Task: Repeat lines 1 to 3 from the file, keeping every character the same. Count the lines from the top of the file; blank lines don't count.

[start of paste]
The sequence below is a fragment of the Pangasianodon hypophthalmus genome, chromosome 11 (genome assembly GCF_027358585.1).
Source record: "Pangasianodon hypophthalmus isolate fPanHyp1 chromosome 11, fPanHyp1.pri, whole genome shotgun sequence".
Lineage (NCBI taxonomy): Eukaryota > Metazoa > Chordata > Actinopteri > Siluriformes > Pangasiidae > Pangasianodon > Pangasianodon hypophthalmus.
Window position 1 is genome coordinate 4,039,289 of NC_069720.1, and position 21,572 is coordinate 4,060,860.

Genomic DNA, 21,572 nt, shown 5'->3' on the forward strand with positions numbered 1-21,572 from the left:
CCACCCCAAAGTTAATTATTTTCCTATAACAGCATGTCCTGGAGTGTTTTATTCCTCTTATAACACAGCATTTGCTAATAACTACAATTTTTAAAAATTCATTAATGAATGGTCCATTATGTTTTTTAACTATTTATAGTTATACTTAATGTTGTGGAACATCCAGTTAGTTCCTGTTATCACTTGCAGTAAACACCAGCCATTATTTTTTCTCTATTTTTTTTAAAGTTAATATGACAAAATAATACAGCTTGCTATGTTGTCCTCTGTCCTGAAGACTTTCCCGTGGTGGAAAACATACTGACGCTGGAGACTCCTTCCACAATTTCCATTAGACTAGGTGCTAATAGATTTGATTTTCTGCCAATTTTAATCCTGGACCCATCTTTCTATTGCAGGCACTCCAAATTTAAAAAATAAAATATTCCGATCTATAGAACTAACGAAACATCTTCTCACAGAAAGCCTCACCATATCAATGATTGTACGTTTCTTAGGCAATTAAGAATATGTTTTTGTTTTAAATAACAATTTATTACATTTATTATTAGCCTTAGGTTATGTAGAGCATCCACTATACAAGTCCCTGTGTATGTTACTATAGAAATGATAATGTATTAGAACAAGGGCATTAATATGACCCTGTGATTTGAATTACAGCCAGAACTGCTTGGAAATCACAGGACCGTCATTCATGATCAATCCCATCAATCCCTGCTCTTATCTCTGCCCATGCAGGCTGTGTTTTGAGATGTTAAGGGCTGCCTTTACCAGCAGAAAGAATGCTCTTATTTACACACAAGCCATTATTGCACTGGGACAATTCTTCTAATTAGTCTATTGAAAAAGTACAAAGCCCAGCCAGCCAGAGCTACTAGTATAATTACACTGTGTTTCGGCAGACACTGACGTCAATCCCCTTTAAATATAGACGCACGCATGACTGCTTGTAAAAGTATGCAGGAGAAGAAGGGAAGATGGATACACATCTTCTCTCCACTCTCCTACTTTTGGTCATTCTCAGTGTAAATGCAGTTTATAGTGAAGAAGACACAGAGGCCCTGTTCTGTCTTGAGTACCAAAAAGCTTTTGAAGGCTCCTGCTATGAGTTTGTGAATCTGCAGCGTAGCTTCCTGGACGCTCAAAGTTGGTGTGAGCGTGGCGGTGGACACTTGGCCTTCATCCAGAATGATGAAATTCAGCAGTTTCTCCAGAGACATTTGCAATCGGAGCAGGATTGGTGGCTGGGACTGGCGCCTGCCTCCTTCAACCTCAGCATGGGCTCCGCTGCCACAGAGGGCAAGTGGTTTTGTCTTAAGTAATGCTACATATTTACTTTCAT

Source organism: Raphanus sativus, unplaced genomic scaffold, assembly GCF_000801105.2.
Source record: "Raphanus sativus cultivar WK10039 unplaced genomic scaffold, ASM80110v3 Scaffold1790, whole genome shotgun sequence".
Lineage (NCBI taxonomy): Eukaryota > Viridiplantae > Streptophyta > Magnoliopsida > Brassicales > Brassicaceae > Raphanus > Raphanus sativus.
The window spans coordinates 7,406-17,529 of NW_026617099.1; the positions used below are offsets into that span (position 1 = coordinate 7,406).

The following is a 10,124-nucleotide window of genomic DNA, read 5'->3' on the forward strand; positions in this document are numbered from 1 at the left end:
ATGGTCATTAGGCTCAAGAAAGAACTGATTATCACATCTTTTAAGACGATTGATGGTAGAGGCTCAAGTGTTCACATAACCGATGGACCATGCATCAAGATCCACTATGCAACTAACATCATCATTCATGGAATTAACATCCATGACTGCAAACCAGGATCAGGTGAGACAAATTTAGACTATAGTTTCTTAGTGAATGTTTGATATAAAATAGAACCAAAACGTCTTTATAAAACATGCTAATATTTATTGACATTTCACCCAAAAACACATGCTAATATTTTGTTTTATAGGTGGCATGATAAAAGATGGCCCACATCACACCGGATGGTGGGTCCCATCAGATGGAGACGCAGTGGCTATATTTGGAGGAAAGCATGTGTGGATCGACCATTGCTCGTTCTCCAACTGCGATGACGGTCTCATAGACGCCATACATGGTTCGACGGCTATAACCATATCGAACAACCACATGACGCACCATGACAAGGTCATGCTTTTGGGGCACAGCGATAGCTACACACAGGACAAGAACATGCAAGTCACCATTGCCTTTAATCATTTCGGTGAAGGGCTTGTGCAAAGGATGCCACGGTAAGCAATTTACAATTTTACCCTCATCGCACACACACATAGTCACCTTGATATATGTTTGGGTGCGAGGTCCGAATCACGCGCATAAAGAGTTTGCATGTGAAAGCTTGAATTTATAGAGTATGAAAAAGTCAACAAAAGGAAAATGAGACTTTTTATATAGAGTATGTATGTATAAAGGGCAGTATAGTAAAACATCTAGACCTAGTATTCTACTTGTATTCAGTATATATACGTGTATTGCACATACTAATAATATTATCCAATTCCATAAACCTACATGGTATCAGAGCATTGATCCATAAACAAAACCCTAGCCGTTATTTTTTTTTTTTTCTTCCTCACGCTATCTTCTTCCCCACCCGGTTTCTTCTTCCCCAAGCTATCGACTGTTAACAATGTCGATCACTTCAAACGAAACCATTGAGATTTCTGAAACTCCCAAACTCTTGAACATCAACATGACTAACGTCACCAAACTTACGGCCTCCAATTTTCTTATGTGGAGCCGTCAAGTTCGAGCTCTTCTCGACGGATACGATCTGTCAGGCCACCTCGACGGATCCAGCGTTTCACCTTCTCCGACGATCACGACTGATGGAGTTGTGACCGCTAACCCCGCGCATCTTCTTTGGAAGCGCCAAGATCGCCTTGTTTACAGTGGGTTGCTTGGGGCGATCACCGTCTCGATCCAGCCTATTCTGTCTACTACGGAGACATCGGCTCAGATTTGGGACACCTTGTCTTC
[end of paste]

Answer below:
The sequence below is a fragment of the Pangasianodon hypophthalmus genome, chromosome 11 (genome assembly GCF_027358585.1).
Source record: "Pangasianodon hypophthalmus isolate fPanHyp1 chromosome 11, fPanHyp1.pri, whole genome shotgun sequence".
Lineage (NCBI taxonomy): Eukaryota > Metazoa > Chordata > Actinopteri > Siluriformes > Pangasiidae > Pangasianodon > Pangasianodon hypophthalmus.